Former attorney general Anand Ramlogan must clear the air on whether legal advice he received on motor vehicle taxes in 2012 was related to two controversial Range Rovers he bought for his personal
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Carnival copyright redux
It shouldn’t be surprising, given the National Carnival Commission’s (NCC) failure to hold a public consultation on the copyright issues that arose in 2013, to find the whole ugly mess bubbling up again.
Photographers who went to the NCC to seek accreditation for the 2014 edition of the event found no reductions in the fee and a new and shocking issue to deal with.
On February 11, photographers seeking a pass to cover Carnival were told that if they checked the online option on the form, it would not be approved.
The National Carnival Bands Association (NCBA), they were told, had sold the right to publish online to a single, unnamed entity. Read Narend Sooknarine’s account of that meeting here: http://ow.ly/tG0c8.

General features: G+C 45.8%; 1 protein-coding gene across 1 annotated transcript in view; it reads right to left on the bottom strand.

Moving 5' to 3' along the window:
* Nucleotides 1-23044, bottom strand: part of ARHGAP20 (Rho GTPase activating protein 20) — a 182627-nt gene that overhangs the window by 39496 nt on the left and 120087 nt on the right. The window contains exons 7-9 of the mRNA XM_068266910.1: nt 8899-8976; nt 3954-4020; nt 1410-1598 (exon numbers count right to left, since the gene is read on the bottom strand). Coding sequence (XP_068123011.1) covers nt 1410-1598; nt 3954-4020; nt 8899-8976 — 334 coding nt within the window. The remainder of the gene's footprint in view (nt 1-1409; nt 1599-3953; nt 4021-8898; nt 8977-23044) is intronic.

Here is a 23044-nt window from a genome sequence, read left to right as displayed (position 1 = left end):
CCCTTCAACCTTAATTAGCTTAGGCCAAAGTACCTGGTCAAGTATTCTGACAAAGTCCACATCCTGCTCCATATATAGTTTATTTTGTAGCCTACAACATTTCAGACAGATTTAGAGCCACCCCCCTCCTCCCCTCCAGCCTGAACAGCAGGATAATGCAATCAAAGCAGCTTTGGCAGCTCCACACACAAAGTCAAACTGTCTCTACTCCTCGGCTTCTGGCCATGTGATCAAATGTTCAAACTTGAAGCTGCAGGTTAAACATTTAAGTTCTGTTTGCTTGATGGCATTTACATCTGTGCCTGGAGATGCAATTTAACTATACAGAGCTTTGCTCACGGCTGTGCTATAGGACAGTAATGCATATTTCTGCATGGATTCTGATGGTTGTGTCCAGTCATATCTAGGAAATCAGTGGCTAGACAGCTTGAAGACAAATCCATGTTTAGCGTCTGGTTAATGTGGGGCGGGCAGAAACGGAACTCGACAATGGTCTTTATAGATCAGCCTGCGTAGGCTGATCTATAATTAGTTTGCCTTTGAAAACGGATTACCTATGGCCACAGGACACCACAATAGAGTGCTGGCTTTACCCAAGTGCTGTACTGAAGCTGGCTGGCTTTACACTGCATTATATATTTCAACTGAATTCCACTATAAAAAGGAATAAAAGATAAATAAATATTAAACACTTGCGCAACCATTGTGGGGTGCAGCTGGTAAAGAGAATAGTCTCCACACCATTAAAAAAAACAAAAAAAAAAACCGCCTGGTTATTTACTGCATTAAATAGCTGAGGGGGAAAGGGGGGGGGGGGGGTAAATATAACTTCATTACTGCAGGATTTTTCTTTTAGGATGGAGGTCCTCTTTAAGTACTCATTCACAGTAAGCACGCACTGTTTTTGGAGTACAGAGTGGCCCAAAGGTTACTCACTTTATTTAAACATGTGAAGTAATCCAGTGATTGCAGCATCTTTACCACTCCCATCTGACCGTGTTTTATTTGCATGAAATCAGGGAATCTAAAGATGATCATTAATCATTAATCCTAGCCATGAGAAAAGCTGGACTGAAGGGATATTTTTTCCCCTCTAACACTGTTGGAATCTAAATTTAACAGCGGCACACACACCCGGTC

That story changed within 24 hours to an approval for Web sites. When confronted with this story by the T&T Guardian’s Kalifa Clyne last week, NCBA bossman David Lopez dismissed the possibility.
Apparently, one is left to assume, bored clerical staff must have made up the whole story to add a bit of spice to a dull day. Yes, that must be it, because otherwise, someone is lying.
Meanwhile, the T&T Copyright Organisation (TTCO) has launched another boarding manoeuvre that seems unrelated to the rights hijack allegedly under way at the NCBA.
The collection agency has demanded back pay in the sum of $6 million on behalf of the National Carnival Development Foundation (NCDF), one of the three organisations that represent the interests of bandleaders and, it is widely rumoured, masqueraders.